• Power Darlingtons are slow compared to MOSFETs! Fast switching is desirable to minimise inductor size and increase efficiency. – Leon Heller Apr 15 '11 at 14:27
• @Mark: One of the major limitations of BJT's is that they require base current proportional to the maximum possible collector current. When controlling something whose maximum current is much greater than the expected current (e.g. a motor) this can be very wasteful. When driving an LED, though, the current can be pretty well predicted; wasting 2.5% of one's power in the base isn't a big deal. – supercat Jun 13 '11 at 0:28
• @Mark: In some applications, 2.5% may be a big deal, but in many applications one will be far more worried about the 10mA consumed by a LED than the 250uA consumed in the base of the transistor controlling it. I myself wouldn't have used the term "much" more suitable, but BJT's are often a little cheaper than MOSFETs, and that in and of itself makes them "more suitable", all else being equal. Also, in some applications, it may be easier to wire BJT's for a constant-current circuit than MOSFETs. – supercat Jun 13 '11 at 15:17

BJT's waste some current whenever they're switched on, regardless of whether the load is drawing anything. In a battery-powered device, using a BJT to power something whose load is highly variable but is often low will end up wasting a lot of energy. If a BJT is used to power something with a predictable current draw, though (like a LED), this problem isn't as bad; one can simply set the base-emitter current to be a small fraction of the LED current.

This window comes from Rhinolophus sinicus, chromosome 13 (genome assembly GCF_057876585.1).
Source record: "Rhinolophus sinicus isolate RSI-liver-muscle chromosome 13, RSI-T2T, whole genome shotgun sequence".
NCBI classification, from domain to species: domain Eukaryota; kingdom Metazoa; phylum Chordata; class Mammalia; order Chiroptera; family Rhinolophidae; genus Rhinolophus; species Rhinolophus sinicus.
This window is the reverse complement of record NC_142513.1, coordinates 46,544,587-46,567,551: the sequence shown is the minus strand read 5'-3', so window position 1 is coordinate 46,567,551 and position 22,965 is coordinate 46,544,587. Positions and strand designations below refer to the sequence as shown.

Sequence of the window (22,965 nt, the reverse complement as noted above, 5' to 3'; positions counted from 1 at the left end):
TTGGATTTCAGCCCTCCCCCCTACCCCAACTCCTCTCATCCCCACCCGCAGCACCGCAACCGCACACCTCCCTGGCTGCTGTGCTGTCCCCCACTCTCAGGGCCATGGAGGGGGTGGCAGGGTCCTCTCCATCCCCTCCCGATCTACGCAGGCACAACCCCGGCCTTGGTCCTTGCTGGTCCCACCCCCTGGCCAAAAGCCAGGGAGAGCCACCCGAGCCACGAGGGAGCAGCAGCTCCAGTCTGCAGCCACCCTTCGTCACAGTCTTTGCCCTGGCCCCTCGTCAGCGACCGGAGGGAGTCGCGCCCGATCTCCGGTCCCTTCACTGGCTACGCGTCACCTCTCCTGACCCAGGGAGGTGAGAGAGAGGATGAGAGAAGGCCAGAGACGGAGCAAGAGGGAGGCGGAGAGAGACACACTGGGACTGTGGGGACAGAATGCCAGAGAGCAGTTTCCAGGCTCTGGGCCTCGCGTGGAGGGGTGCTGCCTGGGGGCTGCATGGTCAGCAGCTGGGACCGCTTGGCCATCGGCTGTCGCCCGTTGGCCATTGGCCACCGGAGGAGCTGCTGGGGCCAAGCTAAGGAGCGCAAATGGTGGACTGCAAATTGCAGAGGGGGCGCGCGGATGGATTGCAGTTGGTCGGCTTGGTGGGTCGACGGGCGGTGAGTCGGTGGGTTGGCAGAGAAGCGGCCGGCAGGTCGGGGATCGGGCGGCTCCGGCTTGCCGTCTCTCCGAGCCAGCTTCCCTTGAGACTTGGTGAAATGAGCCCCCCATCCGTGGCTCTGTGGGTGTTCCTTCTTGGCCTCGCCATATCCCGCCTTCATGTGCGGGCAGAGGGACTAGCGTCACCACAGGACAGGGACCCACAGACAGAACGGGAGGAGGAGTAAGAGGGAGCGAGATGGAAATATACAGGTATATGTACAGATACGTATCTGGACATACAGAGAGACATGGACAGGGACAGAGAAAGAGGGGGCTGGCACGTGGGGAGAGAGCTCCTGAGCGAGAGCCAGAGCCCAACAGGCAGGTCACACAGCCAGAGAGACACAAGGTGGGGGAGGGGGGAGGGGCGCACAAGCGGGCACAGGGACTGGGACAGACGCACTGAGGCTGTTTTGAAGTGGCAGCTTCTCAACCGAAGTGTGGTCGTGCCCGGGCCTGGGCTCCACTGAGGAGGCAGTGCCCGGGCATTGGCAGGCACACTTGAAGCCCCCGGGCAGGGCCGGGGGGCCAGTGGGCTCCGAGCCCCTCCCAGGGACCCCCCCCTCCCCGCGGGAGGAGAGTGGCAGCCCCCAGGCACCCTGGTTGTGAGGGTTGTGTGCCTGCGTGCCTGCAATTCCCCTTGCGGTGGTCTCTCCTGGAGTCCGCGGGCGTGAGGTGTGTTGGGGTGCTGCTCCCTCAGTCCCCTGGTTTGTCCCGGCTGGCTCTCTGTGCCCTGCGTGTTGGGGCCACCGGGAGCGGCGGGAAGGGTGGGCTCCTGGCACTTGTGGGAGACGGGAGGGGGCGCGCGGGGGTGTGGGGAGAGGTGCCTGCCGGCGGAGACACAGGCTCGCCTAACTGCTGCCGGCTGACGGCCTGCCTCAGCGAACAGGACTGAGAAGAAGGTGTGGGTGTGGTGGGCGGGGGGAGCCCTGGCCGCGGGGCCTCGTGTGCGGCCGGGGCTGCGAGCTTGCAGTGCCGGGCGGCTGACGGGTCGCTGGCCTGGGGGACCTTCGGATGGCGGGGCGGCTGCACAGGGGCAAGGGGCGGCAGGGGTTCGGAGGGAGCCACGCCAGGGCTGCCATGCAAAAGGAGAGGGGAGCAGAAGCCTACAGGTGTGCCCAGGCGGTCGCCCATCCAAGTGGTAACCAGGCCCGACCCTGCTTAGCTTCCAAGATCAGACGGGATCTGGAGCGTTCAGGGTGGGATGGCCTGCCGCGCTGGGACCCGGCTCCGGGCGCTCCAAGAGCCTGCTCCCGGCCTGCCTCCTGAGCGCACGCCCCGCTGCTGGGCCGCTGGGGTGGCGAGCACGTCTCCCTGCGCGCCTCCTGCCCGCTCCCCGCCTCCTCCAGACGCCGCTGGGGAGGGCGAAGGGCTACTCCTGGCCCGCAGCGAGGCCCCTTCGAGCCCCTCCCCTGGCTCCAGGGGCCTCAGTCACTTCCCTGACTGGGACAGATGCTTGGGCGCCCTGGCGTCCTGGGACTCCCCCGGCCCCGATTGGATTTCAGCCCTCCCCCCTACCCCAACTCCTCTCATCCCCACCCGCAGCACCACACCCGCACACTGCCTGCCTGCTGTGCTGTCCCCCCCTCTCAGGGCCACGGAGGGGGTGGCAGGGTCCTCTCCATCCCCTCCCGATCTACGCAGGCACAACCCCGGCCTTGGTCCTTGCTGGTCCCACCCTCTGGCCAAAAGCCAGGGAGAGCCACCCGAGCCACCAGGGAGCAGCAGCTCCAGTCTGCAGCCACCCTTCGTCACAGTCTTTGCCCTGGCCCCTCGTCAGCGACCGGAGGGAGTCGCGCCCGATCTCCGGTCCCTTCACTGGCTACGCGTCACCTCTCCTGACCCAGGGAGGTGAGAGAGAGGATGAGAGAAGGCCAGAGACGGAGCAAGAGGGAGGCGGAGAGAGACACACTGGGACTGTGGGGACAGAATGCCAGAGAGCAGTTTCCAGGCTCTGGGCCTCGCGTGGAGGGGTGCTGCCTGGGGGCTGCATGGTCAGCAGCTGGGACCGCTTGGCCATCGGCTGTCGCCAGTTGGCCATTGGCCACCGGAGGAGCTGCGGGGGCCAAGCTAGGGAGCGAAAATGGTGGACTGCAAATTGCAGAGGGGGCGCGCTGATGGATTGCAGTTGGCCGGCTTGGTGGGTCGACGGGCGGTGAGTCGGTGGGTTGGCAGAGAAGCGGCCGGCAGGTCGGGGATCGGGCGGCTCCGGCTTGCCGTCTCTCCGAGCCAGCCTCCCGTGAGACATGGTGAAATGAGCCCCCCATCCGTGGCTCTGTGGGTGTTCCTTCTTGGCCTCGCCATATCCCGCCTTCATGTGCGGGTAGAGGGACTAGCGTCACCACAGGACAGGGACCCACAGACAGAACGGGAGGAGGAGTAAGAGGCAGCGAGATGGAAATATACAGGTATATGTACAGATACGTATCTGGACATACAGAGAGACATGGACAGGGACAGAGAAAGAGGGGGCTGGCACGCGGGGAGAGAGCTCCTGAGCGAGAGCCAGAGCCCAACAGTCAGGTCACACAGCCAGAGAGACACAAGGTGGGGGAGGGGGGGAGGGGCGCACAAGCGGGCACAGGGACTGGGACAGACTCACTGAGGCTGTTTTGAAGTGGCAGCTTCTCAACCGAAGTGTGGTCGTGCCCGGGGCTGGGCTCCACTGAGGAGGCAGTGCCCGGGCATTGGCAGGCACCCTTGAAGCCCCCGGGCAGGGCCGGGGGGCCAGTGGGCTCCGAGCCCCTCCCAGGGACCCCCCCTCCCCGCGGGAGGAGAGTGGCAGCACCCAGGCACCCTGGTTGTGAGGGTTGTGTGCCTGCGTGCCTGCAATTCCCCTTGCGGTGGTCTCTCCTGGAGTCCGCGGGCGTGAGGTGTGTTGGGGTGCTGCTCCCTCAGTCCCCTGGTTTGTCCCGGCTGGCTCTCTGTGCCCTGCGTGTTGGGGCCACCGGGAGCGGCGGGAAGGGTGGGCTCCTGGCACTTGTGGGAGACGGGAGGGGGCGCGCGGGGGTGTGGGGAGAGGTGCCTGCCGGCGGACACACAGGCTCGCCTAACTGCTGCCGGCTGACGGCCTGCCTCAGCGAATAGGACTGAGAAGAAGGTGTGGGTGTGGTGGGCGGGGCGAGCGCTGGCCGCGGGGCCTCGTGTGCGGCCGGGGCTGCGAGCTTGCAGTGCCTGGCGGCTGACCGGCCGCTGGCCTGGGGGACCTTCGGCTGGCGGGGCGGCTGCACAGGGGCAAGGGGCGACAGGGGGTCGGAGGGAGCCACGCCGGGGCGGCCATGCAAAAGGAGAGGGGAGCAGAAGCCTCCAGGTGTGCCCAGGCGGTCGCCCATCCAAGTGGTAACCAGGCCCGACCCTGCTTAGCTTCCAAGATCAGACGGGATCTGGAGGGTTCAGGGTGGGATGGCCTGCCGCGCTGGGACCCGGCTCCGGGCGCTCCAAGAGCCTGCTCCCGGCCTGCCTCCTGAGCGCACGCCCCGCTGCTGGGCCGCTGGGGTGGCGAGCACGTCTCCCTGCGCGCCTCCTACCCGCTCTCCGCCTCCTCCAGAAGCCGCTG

A good N-channel MOSFET will have a very low $R_{ds(on)}$ (drain-source equivalent resistance) when properly biased, which means that it behaves very much like an actual switch when turned on. You will find that the voltage across the MOSFET when on will be lower than the $V_{ce(sat)}$(collector-emitter saturation voltage) of a BJT.

A 2N2222 has $V_{ce(sat)}$ from $0.4V - 1V$ depending on biasing current.

A VN2222 MOSFET has a maximum $R_{ds(on)}$ of $1.25 \Omega$.

You can see that the VN2222 will dissipate much less across the drain-source.